Under-reporting not unique - police ministry

2013-03-20 19:25
(Picture: Sapa)

(Picture: Sapa)

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Johannesburg - The under-reporting of crime is not unique to South Africa, the police ministry said on Wednesday.

This was actually a global problem, ministry spokesperson Zweli Mnisi said in a statement.

"In South Africa, we are concerned when we hear reports that crime victims do not report crimes and would urge them not to remain silent."

He said the ministry was trying to reverse the trend.

"Over the past three years we began to review some of the inhibiting factors which may, inevitably, lead to members of society not reporting crime," Mnisi said.

"Crime does not simply disappear; we must create conditions that will make crime disappear. This requires a concerted, united action by all South Africans."

The ministry was reacting to a survey by the SA Institute of Race Relations that found that more than 3.3 million crimes occur per year and half of them are not reported.

It said, according to data from Statistics SA, around 1.7m crimes (52%) were not reported to the police in 2011.

Mnisi said the ministry had emphasised that policing must not be seen as a favour to society, but rather a mandate.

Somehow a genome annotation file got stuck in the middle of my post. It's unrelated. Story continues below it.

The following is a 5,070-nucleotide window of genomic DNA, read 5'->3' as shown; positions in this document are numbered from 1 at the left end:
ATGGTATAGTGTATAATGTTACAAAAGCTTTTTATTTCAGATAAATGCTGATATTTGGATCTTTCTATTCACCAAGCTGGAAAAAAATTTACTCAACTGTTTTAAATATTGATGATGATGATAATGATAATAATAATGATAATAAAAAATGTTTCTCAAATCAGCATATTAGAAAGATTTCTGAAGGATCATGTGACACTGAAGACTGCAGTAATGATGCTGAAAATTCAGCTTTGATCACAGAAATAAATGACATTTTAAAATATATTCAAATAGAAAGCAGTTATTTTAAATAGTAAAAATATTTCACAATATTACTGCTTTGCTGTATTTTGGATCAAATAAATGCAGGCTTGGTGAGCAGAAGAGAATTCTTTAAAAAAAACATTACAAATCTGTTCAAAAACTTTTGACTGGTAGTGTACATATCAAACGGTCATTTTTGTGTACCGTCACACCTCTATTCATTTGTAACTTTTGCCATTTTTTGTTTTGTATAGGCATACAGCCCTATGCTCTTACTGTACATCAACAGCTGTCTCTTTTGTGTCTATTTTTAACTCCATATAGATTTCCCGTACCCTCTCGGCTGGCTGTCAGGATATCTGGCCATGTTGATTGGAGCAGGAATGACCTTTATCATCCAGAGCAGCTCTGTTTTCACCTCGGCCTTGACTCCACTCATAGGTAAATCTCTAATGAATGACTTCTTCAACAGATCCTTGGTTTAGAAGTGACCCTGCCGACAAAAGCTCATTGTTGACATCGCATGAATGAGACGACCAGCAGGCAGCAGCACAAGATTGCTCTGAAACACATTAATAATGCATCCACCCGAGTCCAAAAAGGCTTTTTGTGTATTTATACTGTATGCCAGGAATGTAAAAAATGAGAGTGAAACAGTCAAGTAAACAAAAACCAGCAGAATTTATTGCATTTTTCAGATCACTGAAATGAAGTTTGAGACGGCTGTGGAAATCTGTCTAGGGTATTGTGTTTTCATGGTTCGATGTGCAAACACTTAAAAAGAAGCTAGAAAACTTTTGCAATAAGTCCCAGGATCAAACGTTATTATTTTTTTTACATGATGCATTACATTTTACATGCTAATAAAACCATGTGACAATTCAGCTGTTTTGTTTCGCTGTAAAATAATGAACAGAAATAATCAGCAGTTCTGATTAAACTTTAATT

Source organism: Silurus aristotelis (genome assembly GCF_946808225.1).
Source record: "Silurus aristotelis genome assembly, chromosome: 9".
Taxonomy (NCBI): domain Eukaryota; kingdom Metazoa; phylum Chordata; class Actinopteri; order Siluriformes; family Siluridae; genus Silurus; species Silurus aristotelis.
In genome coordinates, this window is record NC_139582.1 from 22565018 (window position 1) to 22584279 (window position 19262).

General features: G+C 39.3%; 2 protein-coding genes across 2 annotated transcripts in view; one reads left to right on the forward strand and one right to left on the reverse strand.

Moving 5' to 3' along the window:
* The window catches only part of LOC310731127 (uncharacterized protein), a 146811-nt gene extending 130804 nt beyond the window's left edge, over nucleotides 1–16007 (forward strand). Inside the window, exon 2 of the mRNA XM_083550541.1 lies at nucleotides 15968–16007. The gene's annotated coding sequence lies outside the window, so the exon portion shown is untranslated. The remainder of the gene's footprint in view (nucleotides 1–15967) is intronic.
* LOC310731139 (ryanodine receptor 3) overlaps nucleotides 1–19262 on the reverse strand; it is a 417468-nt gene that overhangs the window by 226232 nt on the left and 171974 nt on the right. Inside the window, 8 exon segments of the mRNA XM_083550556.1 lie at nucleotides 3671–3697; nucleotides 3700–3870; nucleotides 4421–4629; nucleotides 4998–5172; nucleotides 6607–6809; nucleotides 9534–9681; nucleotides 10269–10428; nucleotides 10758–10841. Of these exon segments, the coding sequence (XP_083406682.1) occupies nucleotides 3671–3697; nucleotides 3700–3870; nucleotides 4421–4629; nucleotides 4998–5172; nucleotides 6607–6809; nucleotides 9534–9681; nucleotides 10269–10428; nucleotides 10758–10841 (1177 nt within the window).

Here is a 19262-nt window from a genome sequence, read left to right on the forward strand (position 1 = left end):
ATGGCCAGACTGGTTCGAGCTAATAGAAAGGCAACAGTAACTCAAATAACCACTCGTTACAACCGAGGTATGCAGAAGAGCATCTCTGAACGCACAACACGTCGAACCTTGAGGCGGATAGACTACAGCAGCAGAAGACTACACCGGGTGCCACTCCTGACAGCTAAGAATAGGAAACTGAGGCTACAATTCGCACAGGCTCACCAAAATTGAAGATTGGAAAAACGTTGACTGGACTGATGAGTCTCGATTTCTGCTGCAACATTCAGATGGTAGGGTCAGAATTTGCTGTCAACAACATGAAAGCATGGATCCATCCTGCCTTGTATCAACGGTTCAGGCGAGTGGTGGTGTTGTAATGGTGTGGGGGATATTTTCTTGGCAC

"Based on this, society has legitimate expectations that police in their entirety will treat them with courtesy and respect and they must."

He said the ministry had adopted a multifaceted approach to improve the police.

The first approach was a review of the criminal justice system.

"This speaks to tightening the roles of all players, whether one looks at this value-chain from police, justice, corrections right up to home affairs," Mnisi said.

"For this reason, in dealing with some of the allegations of police brutality, we began to strengthen the Independent Police Investigative Directorate, precisely to ensure that police do not abuse their powers as they carry out their mandate."

It was also improving the system of policing, strengthening detective services and increasing the capacity of forensics.

The ministry was working on greater command and control, co-ordination, and communication within the police.

Read more on:    police

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